public static double Sin( double x )
Public Shared Function Sin ( x As Double ) As Double
public: static double Sin( double x )
static member Sin : x : float -> float
This method addresses several subtle shortcommings of the Sin(Double) method. One shortcoming, quite striking but rarely encountered, is that Sin(Double) returns entirely wrong results very large arguments -- for x larger than about 1020, it simply returns the argument as the function value! (I have no idea why the base class library designers did not at least choose to return NaN, so as to signal to the caller that the result should not be trusted. No floating point standard specifies this crazy behavior.) Another shortcomming, more commonly encountered but often unnoticed, is that for large but not necessarily very large arguments, function values loose precision, particularly near zeros of the function.
One way to view these shortcommings is that they are justified by the uncertainty inherent in floating point representations. In this view, any Double should be seen as an uncertain value with a relative error of ~10-16. If the number is very large, then the absolute size of this error can be as large or larger than 2π; in this circumstance we should not expect to be able to say anything about the value (except, of course, that it is between -1 and +1, which is violated by the designers' crazy choice to return the argument as the value). Even if the absolute error is just a non-negligable faction of 2π, there is a non-neglible fraction of the values between -1 and +1 in the corresponding range of function values; any of these values is as possible as any other as a value for the sine of our uncertain argument, so we should be satisfied with any returned value in this non-negligible range.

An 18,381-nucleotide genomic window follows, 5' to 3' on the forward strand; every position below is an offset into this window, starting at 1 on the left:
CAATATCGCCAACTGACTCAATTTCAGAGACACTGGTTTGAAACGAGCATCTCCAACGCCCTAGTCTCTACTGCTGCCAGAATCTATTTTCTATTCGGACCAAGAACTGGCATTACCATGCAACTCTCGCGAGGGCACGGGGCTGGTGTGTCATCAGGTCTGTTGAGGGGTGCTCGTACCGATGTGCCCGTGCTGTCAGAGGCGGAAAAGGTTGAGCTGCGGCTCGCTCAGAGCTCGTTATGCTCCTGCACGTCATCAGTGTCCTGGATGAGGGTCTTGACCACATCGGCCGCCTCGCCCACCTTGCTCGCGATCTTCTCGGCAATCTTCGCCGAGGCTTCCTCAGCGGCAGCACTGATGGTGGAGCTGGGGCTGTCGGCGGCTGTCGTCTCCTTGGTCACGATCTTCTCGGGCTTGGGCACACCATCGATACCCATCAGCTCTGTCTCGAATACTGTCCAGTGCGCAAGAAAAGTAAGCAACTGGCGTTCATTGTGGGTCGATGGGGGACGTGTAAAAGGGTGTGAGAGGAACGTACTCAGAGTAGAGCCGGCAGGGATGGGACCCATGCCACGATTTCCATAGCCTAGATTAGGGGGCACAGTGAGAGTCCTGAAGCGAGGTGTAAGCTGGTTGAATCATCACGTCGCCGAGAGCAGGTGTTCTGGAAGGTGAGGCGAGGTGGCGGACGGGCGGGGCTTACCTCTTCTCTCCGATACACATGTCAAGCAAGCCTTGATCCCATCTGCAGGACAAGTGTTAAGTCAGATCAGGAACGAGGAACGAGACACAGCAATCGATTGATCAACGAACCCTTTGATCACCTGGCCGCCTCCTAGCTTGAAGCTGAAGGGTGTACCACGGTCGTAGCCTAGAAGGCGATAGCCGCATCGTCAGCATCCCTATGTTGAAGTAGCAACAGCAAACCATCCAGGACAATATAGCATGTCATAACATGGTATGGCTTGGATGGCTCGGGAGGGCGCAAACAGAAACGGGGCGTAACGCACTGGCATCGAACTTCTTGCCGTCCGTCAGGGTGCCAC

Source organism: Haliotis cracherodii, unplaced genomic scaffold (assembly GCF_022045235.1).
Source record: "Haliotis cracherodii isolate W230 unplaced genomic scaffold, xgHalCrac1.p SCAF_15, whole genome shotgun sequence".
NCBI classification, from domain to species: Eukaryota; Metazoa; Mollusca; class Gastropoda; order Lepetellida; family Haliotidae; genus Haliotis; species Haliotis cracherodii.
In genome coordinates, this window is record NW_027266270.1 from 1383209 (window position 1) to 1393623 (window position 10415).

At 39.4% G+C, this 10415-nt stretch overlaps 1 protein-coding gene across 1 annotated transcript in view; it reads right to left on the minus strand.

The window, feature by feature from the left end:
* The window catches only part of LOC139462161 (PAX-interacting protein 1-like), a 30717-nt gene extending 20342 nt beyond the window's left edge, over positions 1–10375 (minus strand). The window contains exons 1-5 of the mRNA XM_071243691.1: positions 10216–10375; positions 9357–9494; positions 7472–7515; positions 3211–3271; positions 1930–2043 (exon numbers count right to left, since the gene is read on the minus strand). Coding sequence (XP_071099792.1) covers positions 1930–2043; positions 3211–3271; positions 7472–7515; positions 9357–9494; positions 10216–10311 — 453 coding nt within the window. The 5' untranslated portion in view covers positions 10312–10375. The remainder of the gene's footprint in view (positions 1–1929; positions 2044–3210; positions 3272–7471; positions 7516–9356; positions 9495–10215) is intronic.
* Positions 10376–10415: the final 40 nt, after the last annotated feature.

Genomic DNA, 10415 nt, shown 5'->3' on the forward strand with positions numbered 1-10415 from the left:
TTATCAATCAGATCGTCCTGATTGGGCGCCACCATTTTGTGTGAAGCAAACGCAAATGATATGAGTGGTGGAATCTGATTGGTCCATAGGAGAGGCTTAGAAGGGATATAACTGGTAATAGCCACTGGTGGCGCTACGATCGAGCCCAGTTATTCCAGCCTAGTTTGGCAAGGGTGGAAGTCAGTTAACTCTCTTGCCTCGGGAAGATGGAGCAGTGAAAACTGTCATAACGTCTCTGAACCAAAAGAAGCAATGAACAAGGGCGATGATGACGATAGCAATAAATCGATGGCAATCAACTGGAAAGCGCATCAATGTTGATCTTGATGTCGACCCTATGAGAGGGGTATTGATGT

A different view is that it is better regard every representable floating point value as some exact rational number, and when computing functions of floating point numbers, to always strive to return the representable floating point value nearest to the actual function of that exact rational. Callers are unlikely to complain if we are careful in the regard, and this behavior is particularly useful when the argument is an intermediate result that the programmer may not even realize has become large.
For typical arguments, say between 10-4 and 104, the extra cost of calling this function instead of Sin(Double) is just a couple of comparisons and a single floating point operation; less than 0.1% of arguments in this range are then routed to our much slower, high-accuracy algorithm. We therefore suggest that, for general use, you prefer this method over Sin(Double); only in very unusual situations where (i) you are guaranteed never to encounter very large arguments, (ii) full precision values are not required, and (iii) the run-time of your application is critical and dominated by trigonometric calculations, should you prefer the base class library method.